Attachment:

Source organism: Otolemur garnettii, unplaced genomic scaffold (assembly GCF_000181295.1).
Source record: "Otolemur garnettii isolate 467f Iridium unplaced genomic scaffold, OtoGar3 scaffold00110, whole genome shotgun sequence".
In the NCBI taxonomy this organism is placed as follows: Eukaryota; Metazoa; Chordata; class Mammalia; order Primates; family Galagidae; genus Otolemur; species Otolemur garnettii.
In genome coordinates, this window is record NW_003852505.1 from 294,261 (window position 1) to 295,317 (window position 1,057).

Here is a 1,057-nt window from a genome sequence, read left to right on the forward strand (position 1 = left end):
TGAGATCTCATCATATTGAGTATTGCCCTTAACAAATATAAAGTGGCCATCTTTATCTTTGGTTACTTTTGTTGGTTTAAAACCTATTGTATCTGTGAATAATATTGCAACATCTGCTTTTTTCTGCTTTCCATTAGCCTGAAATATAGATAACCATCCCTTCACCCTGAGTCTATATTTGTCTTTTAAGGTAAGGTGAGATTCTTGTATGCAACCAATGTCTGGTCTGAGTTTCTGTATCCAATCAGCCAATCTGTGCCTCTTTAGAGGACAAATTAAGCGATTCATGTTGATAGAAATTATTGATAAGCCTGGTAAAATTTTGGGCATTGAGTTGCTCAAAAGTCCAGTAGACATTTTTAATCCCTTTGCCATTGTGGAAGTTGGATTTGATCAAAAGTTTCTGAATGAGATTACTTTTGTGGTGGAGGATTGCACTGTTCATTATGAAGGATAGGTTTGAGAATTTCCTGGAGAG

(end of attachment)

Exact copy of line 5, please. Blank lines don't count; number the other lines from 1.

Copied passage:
Here is a 1,057-nt window from a genome sequence, read left to right on the forward strand (position 1 = left end):